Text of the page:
Sowa took many details of Bala’s case and slightly transformed them. It stands out that he turns some references to the real story into wordplay. While talking about these elements in a short video about his novel, the author points out that an attentive reader should decipher them [28]. The first linguistic riddle is hidden already in the novel’s title: Koma is Amok—the title of Bala’s book—written backwards. Moreover, in the text the states of coma and amok are several times compared to each other and presented as similar; the author notices that the loss of control, not knowing what is going on, and an unusual state of mind are features typical of both of them. This link is presented for the first time when Laba is informing the journalist about his (lack of) alibi for the time of the murder (Laba was alone and drunk at his office, abusing alcohol and mourning his crumbling marriage). The protagonist states that “it was like [running] amok”, and then retreats by saying “Yes, an amok… Or maybe a coma.” [27: 88]. Later in the same chapter, after the journalist and Laba’s conversation about the “conspiracy of the justice system,” the narrator concludes that they remain silent because “Words will not change anything. On this side of amok, they are [in] a coma.” [27: 90]. Finally, while reading the manuscript of Laba’s second book Sekretne życie ślimaków (English: The secret life of snails), the journalist finds a fragment about a certain species of sea snails that spend most of their lives in a coma, but after they wake up, their state rapidly changes and “coma turns into amok” [27: 162].

Furthermore, Sowa also plays with proper nouns. Firstly, he “borrows” the first name of the real victim (Dariusz) and the first name of the real perpetrator (Krystian) and switches them, so that the fictional victim’s name is Krystian, while the fictional convicted writer’s name is Dariusz. Secondly, the last name of the author of Koma, Laba, is linked with the last name of Krystian Bala: the names La-ba and Ba-la consist of the same syllables written in reverse order. Sowa changes the last name of the victim into “Jankowski”; however, he sometimes accidentally mixes reality and fiction by using the real name “Janiszewski”, e.g. in the last sentence of one paragraph the author writes about the victim’s family: “After all, the Janiszewski family had a thriving company, so money did not have to be a problem,” while the first sentence of the next paragraph states: “And what if (…) husband’s death was convenient for Jankowski’s wife?” [27: 75]. Thirdly, as Bala decided to call the protagonist of Amok Chris, similarly to the nickname he used himself online, the fictional Dariusz Laba named the main hero of Koma Derek, which can serve as an English version of the Polish name Dariusz (diminutive form: Darek). Besides, Laba’s username on the online auction portal he used to sell the victim’s cell phone—Derek_L—is constructed similarly to the login used by Krystian Bala—Chris B. Finally, the novel also includes some toponymic references (e.g. the club Szalony Koń [English: crazy horse] appears both in the real case and in its literary version) as well as literary parallels; for instance, Dariusz Laba’s wife is called Julia (the Polish translation of the name Juliet), which elicits associations with Shakespeare’s tragedy Romeo and Juliet, while in Bala’s novel the true love of Chris is called Sonia, and her name refers to Dostoyevsky’s Crime and Punishment, in which the love of Sonia helps Rodion Raskolnikov to change and to find redemption from his deed.Footnote 3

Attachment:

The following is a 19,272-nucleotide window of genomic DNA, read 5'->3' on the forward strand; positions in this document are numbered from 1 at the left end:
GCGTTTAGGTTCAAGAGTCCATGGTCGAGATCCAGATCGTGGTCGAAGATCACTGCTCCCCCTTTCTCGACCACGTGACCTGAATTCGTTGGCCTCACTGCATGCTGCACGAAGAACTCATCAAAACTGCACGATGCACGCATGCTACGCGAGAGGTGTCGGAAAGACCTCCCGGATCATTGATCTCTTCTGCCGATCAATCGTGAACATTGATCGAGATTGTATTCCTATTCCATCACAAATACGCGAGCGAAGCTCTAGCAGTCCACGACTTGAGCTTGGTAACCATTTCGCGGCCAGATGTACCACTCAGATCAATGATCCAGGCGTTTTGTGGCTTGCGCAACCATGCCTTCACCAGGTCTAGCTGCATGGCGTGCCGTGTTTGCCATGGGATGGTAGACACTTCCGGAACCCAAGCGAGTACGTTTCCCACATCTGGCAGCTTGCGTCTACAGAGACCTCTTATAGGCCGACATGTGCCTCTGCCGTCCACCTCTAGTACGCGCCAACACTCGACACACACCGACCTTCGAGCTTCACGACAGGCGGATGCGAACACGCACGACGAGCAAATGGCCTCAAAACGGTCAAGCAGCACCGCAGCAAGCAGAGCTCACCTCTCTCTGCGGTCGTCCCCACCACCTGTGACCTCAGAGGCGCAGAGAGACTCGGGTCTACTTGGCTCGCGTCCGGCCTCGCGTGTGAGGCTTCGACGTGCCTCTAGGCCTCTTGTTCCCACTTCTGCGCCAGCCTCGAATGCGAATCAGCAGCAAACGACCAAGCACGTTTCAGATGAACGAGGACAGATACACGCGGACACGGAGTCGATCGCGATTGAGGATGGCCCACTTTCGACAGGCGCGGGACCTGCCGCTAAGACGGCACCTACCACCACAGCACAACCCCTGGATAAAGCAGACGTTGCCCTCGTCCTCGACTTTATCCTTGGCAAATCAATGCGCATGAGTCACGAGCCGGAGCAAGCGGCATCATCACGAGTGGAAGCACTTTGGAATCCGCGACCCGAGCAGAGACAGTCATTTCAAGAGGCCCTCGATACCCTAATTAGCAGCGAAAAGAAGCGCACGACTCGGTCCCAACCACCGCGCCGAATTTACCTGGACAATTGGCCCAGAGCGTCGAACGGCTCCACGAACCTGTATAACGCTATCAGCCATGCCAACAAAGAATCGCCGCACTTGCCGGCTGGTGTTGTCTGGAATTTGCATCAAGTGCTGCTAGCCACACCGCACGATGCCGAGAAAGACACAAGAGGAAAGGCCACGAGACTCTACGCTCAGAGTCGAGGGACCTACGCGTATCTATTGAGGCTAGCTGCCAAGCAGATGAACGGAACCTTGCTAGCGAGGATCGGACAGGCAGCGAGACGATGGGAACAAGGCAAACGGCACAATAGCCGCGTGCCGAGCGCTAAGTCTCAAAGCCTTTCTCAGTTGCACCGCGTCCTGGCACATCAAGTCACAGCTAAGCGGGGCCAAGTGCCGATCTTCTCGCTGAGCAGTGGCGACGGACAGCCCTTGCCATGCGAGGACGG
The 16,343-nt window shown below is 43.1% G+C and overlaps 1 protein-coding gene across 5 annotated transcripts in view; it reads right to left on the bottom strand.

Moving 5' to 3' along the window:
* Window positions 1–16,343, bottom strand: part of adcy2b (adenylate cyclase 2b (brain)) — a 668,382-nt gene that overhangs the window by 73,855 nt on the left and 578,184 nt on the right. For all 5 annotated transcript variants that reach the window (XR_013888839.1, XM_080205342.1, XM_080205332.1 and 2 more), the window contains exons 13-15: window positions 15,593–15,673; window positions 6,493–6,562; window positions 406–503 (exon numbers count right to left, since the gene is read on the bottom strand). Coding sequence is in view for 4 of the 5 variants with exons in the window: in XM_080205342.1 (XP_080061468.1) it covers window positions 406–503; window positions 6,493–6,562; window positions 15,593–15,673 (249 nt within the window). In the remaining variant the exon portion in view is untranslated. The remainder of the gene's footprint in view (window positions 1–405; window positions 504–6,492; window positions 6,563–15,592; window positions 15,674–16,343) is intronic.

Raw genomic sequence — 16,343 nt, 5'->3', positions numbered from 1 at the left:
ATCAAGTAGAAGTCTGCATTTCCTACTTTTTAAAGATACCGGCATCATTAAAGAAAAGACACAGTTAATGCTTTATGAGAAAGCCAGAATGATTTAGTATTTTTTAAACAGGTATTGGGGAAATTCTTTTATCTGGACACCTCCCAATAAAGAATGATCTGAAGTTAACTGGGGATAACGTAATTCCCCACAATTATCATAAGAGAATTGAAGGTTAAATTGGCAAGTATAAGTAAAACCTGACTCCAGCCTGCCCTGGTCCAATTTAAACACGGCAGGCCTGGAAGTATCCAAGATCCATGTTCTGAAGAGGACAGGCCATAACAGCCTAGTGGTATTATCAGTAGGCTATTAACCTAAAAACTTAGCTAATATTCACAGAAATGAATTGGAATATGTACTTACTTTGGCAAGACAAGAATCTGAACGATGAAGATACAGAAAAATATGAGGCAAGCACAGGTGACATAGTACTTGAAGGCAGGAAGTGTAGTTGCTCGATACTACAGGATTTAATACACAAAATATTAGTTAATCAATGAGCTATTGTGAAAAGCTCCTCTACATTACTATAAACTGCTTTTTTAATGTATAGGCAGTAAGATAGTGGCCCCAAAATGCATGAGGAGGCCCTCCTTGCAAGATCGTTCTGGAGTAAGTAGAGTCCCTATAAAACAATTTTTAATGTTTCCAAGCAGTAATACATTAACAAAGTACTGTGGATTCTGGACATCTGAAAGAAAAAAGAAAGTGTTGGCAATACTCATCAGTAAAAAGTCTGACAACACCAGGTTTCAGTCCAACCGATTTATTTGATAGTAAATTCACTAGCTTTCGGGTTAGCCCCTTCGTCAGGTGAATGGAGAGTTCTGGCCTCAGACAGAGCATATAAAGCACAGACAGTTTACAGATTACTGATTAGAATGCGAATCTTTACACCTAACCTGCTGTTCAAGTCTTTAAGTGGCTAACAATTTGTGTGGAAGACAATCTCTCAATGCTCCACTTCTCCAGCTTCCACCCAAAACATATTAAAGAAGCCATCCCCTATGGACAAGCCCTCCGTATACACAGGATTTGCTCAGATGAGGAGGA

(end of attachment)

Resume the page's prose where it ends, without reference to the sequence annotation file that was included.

Sowa claims that he was not inspired by Amok itself, rather by Bala’s case: “all the atmosphere around the author and his book” [28]. Notwithstanding this statement, Amok seems to influence the content of Koma, and indirect links between these two novels, e.g., an analysis of the role “the fatal book” played in convicting a writer, are not the only ones noticeable. In his novel, Sowa reaches for Amok and quotes original fragments Bala wrote about the killing of Mary [cf. 1: 56–58]. Sowa uses them in Koma as parts of the fictional novel (also under the title Koma) written by Dariusz Laba, which helped the police to connect Laba with the murder case [cf. 27: 40–41].

The motive of the book that has an impact on the investigation is one of the key threads in Koma. It allows Sowa to reflect on the essence of literature and the role literature plays in the investigation. “The fatal book” triggers such questions as: Is it a description of the real crime or a work of fiction? Is the writer a murderer or a victim of the imperfect justice system? What is real, and where is the truth? One of the protagonists who attempts to answer these questions is a professor who taught Laba. He believes that the book in question is just provocative wordplay, not a confession, and defends his former student by claiming that, “The fact that incorrect conclusions are drawn upon literary fiction should not be a source of the author’s problems” [27: 99].